We studied the applicability of classical scarp degradation modelling to active normal faults in the Lower Rhine Embayment. Our quantitative analysis was conducted on the frontal Bree fault scarp (Feldbiss fault) in Belgium and the Peel fault scarp near the city of Neer in the Netherlands. Vertical offset and diffusion age of these scarps have been modelled from elevation profiles across the studied faults using the diffusion equation. For that purpose, a computer-program (profil 2000) has been written, providing a sensitivity analysis of the determined parameters in function of the spatial repartition of the elevation measurements along the considered profiles. The results of this morphometric analysis have been validated by a comparison with the geologic record of the tectonic activity observed in the trenches excavated at the sites where the measurements have been conducted.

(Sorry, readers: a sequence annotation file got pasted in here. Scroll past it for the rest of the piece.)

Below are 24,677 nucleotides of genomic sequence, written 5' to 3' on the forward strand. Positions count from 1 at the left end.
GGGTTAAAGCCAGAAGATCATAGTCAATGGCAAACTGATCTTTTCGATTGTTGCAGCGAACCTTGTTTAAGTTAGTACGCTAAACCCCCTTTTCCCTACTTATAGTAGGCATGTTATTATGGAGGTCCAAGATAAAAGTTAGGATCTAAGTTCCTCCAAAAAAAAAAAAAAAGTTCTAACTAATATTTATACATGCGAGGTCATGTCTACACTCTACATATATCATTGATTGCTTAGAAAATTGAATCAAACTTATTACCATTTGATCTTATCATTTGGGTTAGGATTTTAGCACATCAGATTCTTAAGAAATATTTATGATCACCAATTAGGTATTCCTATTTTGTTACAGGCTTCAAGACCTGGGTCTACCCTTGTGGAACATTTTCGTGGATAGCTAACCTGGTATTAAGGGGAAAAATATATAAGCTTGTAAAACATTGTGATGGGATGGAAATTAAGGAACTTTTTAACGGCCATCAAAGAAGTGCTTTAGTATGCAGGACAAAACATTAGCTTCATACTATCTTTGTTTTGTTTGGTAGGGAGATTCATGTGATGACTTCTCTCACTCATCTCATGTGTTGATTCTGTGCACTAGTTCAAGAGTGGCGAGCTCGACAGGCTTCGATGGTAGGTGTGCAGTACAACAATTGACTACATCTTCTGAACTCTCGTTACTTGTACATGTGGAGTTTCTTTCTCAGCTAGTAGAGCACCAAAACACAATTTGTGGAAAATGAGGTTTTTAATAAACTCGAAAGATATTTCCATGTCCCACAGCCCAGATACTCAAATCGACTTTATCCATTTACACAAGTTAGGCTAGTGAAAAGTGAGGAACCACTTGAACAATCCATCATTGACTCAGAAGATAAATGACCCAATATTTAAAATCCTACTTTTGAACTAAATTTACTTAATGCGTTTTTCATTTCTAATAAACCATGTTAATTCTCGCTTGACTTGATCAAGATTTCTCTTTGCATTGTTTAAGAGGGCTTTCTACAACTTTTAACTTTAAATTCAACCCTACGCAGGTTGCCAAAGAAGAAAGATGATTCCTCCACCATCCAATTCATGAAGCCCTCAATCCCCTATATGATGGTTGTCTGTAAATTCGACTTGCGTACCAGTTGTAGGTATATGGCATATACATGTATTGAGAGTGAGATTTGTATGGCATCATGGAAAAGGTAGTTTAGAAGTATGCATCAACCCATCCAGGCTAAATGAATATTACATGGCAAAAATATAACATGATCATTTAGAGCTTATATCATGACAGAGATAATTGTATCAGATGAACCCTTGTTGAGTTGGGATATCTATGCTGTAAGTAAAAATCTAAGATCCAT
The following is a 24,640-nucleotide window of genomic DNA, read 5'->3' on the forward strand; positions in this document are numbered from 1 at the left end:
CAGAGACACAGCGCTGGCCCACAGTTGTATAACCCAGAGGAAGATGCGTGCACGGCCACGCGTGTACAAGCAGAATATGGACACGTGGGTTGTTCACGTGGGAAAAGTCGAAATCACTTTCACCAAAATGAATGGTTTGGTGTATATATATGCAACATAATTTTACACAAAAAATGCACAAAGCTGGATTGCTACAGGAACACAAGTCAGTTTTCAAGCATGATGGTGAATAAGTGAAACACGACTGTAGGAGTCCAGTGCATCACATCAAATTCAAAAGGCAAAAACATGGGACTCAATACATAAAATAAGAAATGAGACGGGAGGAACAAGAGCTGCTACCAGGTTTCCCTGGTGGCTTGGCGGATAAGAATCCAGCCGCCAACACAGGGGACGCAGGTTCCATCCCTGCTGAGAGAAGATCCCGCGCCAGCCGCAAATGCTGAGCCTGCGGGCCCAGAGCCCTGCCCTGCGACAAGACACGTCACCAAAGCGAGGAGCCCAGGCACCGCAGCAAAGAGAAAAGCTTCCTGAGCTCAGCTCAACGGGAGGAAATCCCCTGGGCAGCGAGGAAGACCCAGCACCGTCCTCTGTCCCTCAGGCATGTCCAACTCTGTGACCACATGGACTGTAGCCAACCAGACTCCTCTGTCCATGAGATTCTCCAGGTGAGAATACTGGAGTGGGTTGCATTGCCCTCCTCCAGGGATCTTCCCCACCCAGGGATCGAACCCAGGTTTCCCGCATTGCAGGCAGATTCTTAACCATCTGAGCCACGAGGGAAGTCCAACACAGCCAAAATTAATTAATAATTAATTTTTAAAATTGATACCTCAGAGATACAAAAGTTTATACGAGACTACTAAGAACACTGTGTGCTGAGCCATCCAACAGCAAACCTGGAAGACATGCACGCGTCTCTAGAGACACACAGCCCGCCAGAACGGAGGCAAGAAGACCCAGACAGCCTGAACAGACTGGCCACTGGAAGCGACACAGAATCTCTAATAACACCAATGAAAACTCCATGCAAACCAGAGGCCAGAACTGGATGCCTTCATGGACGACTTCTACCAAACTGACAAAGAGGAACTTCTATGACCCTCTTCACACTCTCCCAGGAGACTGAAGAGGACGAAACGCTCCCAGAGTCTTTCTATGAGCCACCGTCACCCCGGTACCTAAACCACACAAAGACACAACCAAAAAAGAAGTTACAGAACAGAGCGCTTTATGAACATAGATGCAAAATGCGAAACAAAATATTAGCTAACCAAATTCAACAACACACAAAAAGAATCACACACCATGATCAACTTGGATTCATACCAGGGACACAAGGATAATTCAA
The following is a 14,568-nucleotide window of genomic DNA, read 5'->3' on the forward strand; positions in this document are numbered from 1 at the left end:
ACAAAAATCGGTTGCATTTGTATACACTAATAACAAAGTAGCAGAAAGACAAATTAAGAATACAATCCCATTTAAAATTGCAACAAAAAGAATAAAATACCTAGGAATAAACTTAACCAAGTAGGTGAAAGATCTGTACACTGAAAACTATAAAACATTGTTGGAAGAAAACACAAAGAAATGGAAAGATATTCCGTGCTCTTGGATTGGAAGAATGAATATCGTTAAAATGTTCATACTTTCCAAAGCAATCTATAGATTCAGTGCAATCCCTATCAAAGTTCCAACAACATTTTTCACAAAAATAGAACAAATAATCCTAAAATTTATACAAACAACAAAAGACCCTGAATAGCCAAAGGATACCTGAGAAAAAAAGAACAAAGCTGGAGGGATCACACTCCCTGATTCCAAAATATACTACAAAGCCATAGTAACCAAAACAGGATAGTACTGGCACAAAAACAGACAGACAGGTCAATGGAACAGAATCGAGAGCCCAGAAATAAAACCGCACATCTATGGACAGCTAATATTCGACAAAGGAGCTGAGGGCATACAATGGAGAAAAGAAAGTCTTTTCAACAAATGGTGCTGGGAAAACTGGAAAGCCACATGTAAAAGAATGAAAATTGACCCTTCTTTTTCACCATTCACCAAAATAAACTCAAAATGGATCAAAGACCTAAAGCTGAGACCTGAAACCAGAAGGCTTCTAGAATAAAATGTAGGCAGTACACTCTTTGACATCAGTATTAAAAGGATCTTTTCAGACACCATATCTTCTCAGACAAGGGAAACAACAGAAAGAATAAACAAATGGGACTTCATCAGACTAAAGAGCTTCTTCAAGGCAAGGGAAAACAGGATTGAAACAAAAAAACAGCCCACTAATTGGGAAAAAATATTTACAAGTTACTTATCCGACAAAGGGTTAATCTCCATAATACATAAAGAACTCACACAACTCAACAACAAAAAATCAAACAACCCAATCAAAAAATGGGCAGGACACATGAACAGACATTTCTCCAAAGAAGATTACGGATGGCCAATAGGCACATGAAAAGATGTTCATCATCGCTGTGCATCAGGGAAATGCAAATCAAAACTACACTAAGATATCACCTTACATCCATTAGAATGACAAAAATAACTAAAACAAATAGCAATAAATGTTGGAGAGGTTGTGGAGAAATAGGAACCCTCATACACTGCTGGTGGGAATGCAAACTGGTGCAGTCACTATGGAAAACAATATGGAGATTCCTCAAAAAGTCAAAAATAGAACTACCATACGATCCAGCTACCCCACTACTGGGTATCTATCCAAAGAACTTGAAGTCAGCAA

We conclude that the modelling can only be applied to study tectonic activity since the Last Glacial Maximum (±14-19 kyr BP) because the surface expression of older paleoearthquakes in unconsolidated Late Pleistocene sediments has been erased by the strong erosive phase that occurred at the end of this glacial period. Even for Holocene scarps, morphologic dating seems very difficult because man-made perturbations destroyed surface evidence of the very recent fault activity in many sites. Nevertheless, we estimate that an appropriate value for the mass diffusivity constant for~ 1-m-high scarps in the investigated region is 0.002 to 0.010 m2/yr. On the other hand, vertical offsets can be determined with a good precision. These amount to respectively ~1 m and 1,3 m since the Last Glacial Maximum on the Feldbiss fault in Belgium and the Peel fault near Roermond in the Netherlands.